By SCOTT JACKSON
Citing concerns from residents over the cost of internet service and a lack of options, Quincy officials on Monday announced they are taking steps to study the feasibility of operating a fiber-optic broadband network in the city.
Mayor Thomas Koch and Ward 3 Councillor Ian Cain made the announcement during a press conference inside the McIntyre Government Center.
“I hear constantly from people about lack of competition – some related to cable, some related to slowness of access to get onto the network,” Koch said. “This is something we’re very serious about looking at.”
“This is really a constituent- and resident-driven project,” said Cain, who authored a 2018 resolution asking the city to study the feasibility of creating a broadband municipal network.
“There is something that we hear when we are out talking to residents and constituents all the time, it’s ‘when are getting, when are we going to get options, when are we going to get cheaper internet with better service?’”
Cain said the plan would be to create a city-owned fiber-optic network. The city would lay the cable for the network, and residents and businesses would be able to select from a list of internet service providers who would use that network.
“What this project is really doing is separating the infrastructure from the services. We’re going to look at providing a city municipally owned utility, in the form of fiber/broadband, and allowing for different companies, internet service providers, to compete on that network, which will offer competition and eventually to bring the price down,” Cain said.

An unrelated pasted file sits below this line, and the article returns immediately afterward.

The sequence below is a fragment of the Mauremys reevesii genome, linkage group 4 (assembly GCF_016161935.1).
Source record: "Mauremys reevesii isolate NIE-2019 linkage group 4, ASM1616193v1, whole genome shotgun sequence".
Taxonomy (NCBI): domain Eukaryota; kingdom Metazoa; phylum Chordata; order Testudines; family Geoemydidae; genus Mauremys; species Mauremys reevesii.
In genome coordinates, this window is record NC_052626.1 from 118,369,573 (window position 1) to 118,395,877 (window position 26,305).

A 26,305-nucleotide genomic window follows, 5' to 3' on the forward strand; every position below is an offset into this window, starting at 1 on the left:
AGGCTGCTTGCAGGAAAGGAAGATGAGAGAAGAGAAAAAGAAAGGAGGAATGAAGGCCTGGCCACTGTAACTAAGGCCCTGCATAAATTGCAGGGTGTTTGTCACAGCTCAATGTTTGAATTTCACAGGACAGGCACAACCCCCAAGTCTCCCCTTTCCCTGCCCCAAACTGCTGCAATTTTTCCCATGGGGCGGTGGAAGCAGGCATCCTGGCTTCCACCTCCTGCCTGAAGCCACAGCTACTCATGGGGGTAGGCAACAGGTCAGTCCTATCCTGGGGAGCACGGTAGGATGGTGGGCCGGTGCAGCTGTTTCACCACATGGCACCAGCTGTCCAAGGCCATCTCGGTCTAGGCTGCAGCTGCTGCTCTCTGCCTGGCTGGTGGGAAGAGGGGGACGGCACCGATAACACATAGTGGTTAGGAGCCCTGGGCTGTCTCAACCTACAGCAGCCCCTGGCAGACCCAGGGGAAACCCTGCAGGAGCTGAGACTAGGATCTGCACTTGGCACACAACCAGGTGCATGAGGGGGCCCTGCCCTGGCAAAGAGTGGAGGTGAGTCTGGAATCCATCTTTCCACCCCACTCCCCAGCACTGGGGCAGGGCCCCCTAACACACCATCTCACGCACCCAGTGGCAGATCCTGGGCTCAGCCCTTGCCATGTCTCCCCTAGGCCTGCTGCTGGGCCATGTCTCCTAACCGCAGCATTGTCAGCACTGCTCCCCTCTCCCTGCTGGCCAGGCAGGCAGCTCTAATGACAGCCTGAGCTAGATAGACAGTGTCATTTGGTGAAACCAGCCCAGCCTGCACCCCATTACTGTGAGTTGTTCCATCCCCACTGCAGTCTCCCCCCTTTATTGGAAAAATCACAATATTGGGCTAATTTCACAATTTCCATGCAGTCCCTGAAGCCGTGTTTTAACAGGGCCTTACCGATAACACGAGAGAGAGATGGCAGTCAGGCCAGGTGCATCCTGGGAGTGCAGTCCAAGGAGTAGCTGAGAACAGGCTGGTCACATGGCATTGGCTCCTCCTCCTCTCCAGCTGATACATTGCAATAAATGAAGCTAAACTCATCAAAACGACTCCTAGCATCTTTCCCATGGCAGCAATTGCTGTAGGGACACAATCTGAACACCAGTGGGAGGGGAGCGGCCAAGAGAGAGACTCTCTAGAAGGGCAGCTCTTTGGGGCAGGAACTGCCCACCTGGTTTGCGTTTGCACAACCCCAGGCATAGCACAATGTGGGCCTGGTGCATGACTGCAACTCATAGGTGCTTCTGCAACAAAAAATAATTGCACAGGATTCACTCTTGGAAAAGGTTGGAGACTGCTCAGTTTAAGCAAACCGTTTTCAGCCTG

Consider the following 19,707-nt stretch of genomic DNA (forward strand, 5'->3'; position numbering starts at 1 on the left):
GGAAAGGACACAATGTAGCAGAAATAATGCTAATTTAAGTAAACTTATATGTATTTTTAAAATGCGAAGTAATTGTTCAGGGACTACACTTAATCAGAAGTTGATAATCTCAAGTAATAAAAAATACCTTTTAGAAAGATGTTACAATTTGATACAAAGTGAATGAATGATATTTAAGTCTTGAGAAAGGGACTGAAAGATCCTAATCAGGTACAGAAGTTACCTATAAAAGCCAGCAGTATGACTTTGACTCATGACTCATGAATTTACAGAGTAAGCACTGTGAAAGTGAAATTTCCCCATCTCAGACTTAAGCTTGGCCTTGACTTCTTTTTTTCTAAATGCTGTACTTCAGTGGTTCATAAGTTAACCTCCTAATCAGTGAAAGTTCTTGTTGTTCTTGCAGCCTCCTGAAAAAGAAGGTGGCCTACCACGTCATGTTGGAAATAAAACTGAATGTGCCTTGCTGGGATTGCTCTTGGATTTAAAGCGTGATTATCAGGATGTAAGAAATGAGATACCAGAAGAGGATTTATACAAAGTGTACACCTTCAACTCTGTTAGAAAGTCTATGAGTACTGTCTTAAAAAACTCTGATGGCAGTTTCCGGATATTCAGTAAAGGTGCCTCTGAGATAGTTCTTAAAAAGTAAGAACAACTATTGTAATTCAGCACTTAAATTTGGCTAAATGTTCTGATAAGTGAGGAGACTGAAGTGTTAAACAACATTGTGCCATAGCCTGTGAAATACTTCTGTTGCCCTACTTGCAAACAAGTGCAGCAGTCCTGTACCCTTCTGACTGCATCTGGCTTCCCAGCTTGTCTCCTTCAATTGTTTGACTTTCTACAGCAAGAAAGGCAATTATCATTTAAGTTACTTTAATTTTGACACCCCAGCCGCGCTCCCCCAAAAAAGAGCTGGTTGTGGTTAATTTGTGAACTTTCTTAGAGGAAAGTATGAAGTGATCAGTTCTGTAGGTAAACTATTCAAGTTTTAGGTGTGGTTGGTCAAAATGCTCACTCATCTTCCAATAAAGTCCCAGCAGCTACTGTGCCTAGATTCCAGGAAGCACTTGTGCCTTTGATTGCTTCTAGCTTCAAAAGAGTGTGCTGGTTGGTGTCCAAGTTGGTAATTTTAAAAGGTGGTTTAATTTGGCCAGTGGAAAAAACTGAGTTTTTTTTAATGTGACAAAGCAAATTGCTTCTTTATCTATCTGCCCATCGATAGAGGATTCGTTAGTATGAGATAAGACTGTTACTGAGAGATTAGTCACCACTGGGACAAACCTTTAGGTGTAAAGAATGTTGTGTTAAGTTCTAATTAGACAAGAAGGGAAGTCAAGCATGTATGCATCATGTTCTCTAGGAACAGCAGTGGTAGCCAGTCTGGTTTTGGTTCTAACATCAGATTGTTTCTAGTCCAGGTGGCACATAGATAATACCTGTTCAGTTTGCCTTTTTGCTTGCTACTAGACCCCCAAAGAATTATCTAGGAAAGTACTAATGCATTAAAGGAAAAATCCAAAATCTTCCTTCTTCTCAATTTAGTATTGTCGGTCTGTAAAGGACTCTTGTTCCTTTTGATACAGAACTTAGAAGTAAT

“The goal would be to eventually provide residents in the city of Quincy with internet as low as $50 a month, which is something I think that every can get behind.”
Those who prefer to stay with Comcast of Verizon would be able to do so.
As part of the process, the city will be surveying residents to gauge their interest in participating in the new network. The survey is available online at quincyfiber.com, a new website launched to explain the municipal broadband concept to residents. Koch said questions regarding municipal broadband could also be sent to residents on next year’s city census.
Entry Point Networks is working with Quincy officials to complete the study at a nominal cost to the city, Cain said. The company worked with the city of Ammon, Idaho, to install a similar network there, which “Fast Company” on Monday called the best fiber-optic network in the country.
It will likely be a year or more before installation of the new broadband network could commence, he said, and it would likely be done on a neighborhood-by-neighborhood basis depending on demand.
The total cost of the installing the new network has yet to be determined.